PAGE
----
Do the footprints of stereotyping and gender bias follow us in online environments?

Do the footprints of stereotyping and gender bias follow us in online environments?

by Emel Ince –  Project manager @ cApStAn

 

Online translation platforms such as Google Translation and Microsoft Translator have fuelled lively discussions. Recently, one such topic on social media has been the alleged gender bias of these platforms: Some users reported that, when translating phrases from gender-neutral languages such as Turkish and Finnish, male pronouns seemed to be associated with certain nouns, professions and adjectives such as ‘programmer’, ‘engineer’, ‘hardworking’ and ‘leader’.  From the range of illustrative examples provided, it seems unlikely that the choice of pronoun in English was random. Female pronouns were associated with ‘lazy’, ‘obedient’ and ‘nurse’.

For Turkish, there is no male or female distinction in the third person pronoun “o”. “O” can be used for females and males alike. Translation of Turkish content results in:

O ilginc.                         He is interesting.

O bir engineer.             He is an engineer.

O bir ahci.                     She is a cook.

O bir doktor.                 He is a doctor.

Are the programmers or the platforms to blame? Or perhaps the enormous text corpora that are being fed into the system upon which the translations are based are at fault? In the case of the corpora, it might be a telling symptom of a general gender bias that exists in the history of written texts of mankind.

The bias seems to be more salient in some languages than others. This is not necessarily a reflection of gender attitudes in the source language’s native culture. The gendered content may simply be the result of different grammar systems in different languages.

The bias is naturally most visible when translating into languages with stronger grammatical distinctions between male and female forms. Languages with unisex pronouns or syntax elements, for instance, remain less prone to the divisions. For example, French has the third person pronoun ‘il’/’elle’ as well as endings of adjectives and past participles to reflect gender, as opposed to the unisex pronoun “o” in Turkish.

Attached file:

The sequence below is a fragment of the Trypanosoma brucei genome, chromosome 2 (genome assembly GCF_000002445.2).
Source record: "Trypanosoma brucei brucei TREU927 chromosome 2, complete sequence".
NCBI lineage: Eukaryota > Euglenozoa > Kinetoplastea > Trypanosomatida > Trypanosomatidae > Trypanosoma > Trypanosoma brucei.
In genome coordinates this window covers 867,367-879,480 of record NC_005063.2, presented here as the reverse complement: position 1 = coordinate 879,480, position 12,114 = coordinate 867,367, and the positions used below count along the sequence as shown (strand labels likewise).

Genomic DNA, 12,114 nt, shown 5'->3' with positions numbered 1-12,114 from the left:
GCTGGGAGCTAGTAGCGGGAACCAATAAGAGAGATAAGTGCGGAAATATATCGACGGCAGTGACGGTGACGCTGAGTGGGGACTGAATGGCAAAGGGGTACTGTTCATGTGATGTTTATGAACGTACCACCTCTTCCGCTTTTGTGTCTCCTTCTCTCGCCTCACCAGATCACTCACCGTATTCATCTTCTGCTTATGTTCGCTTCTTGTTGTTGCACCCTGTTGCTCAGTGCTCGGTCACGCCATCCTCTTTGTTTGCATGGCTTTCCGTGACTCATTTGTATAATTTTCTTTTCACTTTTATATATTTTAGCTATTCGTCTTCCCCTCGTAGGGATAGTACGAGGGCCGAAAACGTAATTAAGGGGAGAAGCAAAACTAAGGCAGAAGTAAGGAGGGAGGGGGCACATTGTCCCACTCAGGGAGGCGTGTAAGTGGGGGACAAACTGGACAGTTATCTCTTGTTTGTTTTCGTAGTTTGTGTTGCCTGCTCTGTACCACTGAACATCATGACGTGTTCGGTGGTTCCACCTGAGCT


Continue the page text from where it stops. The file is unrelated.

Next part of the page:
In the latter case, with less or no grammatical gender distinction, the bias is unobservable, and even rendered impossible by the grammar. The idea that the structure of the language itself can promote or discourage gender distinction is probably a strong argument for language activists who try to make languages less gender biased. In Sweden, for instance, the first gender neutral pre-school was founded with the aim of freeing kids from social expectations. In this Swedish school, everyone uses “hen”, a genderless pronoun borrowed from Finnish.

While some activists seem to think that gender equality is enhanced by rendering gender specific words as gender neutral, in other instances, the exact opposite is done. The French word “professeur” is the word for “teacher”, and the same word is traditionally used for both male and female teachers. However, some gender conscious language users promote the use of the variant “professeure” (with an “e” added at the end) when talking about a female teacher (following the general French grammar principle where “e” is in many cases added as a suffix to render feminine agreement), to differentiate rather than neutralise.

Whether or not you found this article interesting, note that Google Translate will use the English pronoun “he” when translating that a gender-neutral person talks about boring issues.